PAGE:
William Beckett/Sam MillerBy Marleigh Flowers

William Beckett/Sam Miller
By Marleigh Flowers

William BeckettBy Marleigh Flowers

William Beckett
By Marleigh Flowers


Photo: 5SOS Facebook

By Jazmyn Griffin

Punk and pop listeners alike took to social media to argue and defend their respective genres as the August cover of Alternative Press was released to the public.

The magazine stirred controversy with its choice to feature breakout band 5 Seconds of Summer on its cover. While avid fans of the band supported the choice, many subscribers were skeptical about their place in the issue. It sparked a great debate, mostly online, about a question many have yet to figure out: are 5SOS worthy of the “punk” title?

When you break down what exactly a punk band consists of – counterculture, harsh sound and raw, emotional lyrics – 5SOS just don’t match up.

The group’s self titled album went #1 in the U.S. on pop charts, got new pop fans to follow them and received regular airplay on most pop stations. It’s no secret that 5SOS is a pop band. Every song on the album contains lyrics directed at a girl, an ex-girlfriend in some and a heartbreaker in others, with guitar riffs, catchy choruses and heavy bass. Though legendary pop punk and pop rock bands like blink-182, All Time Low and Green Day inspired the group, there is one glaring difference – the lyrics.

Blink-182 wrote songs not only about heartache and youth, but also explored heavier topics like death, grief and depression in tracks like “Adam’s Song” and “I Miss You.” All Time Low has tracks dedicated to those who committed suicide and about self discovery and acceptance like “Weightless” or “Lullabies.” These topics are absent in 5SOS’ current songs. Punk is about emotion. It evokes emotion, addresses issues fans face and ultimately creates an atmosphere that lets people know it’s OK not to be OK. The closest thing to raw emotion 5SOS gets is “Amnesia,” an acoustic number where pop undertones still run through.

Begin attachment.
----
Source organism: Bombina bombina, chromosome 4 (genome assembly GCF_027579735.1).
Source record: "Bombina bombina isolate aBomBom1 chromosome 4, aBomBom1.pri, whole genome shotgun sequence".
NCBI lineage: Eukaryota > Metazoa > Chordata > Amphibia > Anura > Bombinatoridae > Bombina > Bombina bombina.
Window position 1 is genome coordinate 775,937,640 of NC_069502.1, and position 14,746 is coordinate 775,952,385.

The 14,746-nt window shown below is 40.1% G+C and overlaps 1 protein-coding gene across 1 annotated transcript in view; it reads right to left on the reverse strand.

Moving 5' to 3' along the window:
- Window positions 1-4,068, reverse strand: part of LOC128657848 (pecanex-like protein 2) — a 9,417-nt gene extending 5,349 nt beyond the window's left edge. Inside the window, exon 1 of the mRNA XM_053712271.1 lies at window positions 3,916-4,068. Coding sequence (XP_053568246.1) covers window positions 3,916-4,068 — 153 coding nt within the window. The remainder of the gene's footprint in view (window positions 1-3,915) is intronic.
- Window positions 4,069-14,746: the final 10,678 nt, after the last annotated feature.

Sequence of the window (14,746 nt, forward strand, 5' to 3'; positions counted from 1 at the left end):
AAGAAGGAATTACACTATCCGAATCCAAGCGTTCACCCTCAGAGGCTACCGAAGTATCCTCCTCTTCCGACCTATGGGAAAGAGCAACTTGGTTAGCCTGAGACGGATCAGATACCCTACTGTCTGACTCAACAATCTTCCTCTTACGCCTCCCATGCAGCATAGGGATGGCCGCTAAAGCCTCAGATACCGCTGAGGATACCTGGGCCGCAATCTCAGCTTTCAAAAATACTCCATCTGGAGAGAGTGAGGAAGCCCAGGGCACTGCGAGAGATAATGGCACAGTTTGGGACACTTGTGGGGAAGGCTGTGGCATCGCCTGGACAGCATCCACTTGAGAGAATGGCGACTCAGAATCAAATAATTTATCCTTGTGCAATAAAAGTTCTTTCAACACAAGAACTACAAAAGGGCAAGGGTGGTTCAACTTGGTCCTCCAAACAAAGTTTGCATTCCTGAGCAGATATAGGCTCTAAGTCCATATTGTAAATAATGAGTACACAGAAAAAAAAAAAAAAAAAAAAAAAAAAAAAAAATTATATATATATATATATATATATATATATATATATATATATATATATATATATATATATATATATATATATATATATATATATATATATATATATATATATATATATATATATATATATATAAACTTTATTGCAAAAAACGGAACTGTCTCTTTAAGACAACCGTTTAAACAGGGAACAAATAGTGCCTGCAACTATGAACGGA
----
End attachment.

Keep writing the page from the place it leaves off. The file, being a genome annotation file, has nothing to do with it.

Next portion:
In 5SOS’ case, the members’ use of instruments makes them unique in the mainstream, but the music itself sets the band apart from the punk world. Their rock roots too are not typical of the mainstream sound Capitol Records tends to put out, and it will be interesting to hear the band’s future releases.

Until then, I’m calling 5 Seconds of Summer a pop band.


Mac DeMarco
By Taylor Hanson


By Vanessa Meschke

As the new school year rolls in and you move into yet another dorm or apartment with new roommates, expect problems to arise before you hit your cohabitation rhythm. Some may need to work out who showers when or what time to get up. Others may need to cut foods from their diet because of roommates’ allergies.

Most annoying of all, though, might be dealing with the clashing music interests. The roommate may have every Justin Bieber CD on their phone or posters of Taylor Swift covering the walls, and you might want to scream as music that makes your ears bleed is blasted over your favorite albums. We’ve compiled a list of advice for getting along with your roommate and their potentially horrendous music choices.

  1. Wear headphones. It’s simple, it’s effective, but it can also be a pain in the butt. Headphones don’t allow free movement around your room and can also be hard on the ears after many hours of use. It’s not the best solution, but it will keep both you and your roommate listening to your favorite tunes without having to hear each other. Bonus: an excuse not to talk to them.
  2. Make a playlist together. For example, my roommate loves country music. I REALLY hate it. We made a playlist together, though, with 10 of my favorite songs and 10 of hers to put on when we’re in the room together. This works very well for bonding with your roomie. On the down side, you’ll need to listen to music you don’t like half the time.
  3. Put on a neutral radio station. While you may both hate it, it once again gives you and your roommate something to bond over and gives the power of choosing music to someone else.
  4. Say no to any music playing while you both are in the room. Again, far from ideal, but if nothing else is working, it might be the only option that keeps you and your roommate from plotting each others’ mysterious deaths at night.
  5. Work out a schedule for who gets to play their music when. Let one day be your roommate’s to choose the tunes and the next day be yours. Remember that compromising is key and it doesn’t make sense for your roommate’s music day to be the day they have class from 9 a.m. to 9 p.m.